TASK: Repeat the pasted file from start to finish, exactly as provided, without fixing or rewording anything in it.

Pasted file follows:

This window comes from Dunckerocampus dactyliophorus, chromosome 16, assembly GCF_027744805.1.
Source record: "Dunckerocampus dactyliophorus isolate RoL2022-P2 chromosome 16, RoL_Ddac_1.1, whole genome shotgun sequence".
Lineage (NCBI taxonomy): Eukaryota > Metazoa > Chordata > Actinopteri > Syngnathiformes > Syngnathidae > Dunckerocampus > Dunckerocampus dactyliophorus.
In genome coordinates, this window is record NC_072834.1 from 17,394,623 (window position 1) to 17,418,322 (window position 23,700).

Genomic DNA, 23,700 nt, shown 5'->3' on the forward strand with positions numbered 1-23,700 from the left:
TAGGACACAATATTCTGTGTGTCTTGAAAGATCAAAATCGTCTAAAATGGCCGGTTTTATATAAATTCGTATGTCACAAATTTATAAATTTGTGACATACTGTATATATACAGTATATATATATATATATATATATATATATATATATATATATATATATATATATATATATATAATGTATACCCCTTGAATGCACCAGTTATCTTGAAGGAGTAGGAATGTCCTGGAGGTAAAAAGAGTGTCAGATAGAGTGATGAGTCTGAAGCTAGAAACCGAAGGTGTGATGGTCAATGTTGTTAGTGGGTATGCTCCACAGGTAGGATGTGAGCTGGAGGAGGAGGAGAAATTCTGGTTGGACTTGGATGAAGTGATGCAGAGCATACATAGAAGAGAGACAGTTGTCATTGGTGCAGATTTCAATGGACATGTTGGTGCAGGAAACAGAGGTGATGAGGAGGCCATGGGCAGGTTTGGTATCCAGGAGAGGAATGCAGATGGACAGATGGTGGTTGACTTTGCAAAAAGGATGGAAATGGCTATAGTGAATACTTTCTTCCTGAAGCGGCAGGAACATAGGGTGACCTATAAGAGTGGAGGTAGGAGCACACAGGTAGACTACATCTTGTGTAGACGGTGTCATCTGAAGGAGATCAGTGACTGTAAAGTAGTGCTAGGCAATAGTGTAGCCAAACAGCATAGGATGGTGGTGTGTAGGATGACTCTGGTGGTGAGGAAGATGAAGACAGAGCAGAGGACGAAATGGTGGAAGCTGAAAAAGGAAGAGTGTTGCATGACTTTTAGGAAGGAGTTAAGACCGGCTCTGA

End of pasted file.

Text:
This window comes from Dunckerocampus dactyliophorus, chromosome 16, assembly GCF_027744805.1.
Source record: "Dunckerocampus dactyliophorus isolate RoL2022-P2 chromosome 16, RoL_Ddac_1.1, whole genome shotgun sequence".
Lineage (NCBI taxonomy): Eukaryota > Metazoa > Chordata > Actinopteri > Syngnathiformes > Syngnathidae > Dunckerocampus > Dunckerocampus dactyliophorus.
In genome coordinates, this window is record NC_072834.1 from 17,394,623 (window position 1) to 17,418,322 (window position 23,700).

Genomic DNA, 23,700 nt, shown 5'->3' on the forward strand with positions numbered 1-23,700 from the left:
TAGGACACAATATTCTGTGTGTCTTGAAAGATCAAAATCGTCTAAAATGGCCGGTTTTATATAAATTCGTATGTCACAAATTTATAAATTTGTGACATACTGTATATATACAGTATATATATATATATATATATATATATATATATATATATATATATATATATATATATATATAATGTATACCCCTTGAATGCACCAGTTATCTTGAAGGAGTAGGAATGTCCTGGAGGTAAAAAGAGTGTCAGATAGAGTGATGAGTCTGAAGCTAGAAACCGAAGGTGTGATGGTCAATGTTGTTAGTGGGTATGCTCCACAGGTAGGATGTGAGCTGGAGGAGGAGGAGAAATTCTGGTTGGACTTGGATGAAGTGATGCAGAGCATACATAGAAGAGAGACAGTTGTCATTGGTGCAGATTTCAATGGACATGTTGGTGCAGGAAACAGAGGTGATGAGGAGGCCATGGGCAGGTTTGGTATCCAGGAGAGGAATGCAGATGGACAGATGGTGGTTGACTTTGCAAAAAGGATGGAAATGGCTATAGTGAATACTTTCTTCCTGAAGCGGCAGGAACATAGGGTGACCTATAAGAGTGGAGGTAGGAGCACACAGGTAGACTACATCTTGTGTAGACGGTGTCATCTGAAGGAGATCAGTGACTGTAAAGTAGTGCTAGGCAATAGTGTAGCCAAACAGCATAGGATGGTGGTGTGTAGGATGACTCTGGTGGTGAGGAAGATGAAGACAGAGCAGAGGACGAAATGGTGGAAGCTGAAAAAGGAAGAGTGTTGCATGACTTTTAGGAAGGAGTTAAGACCGGCTCTGA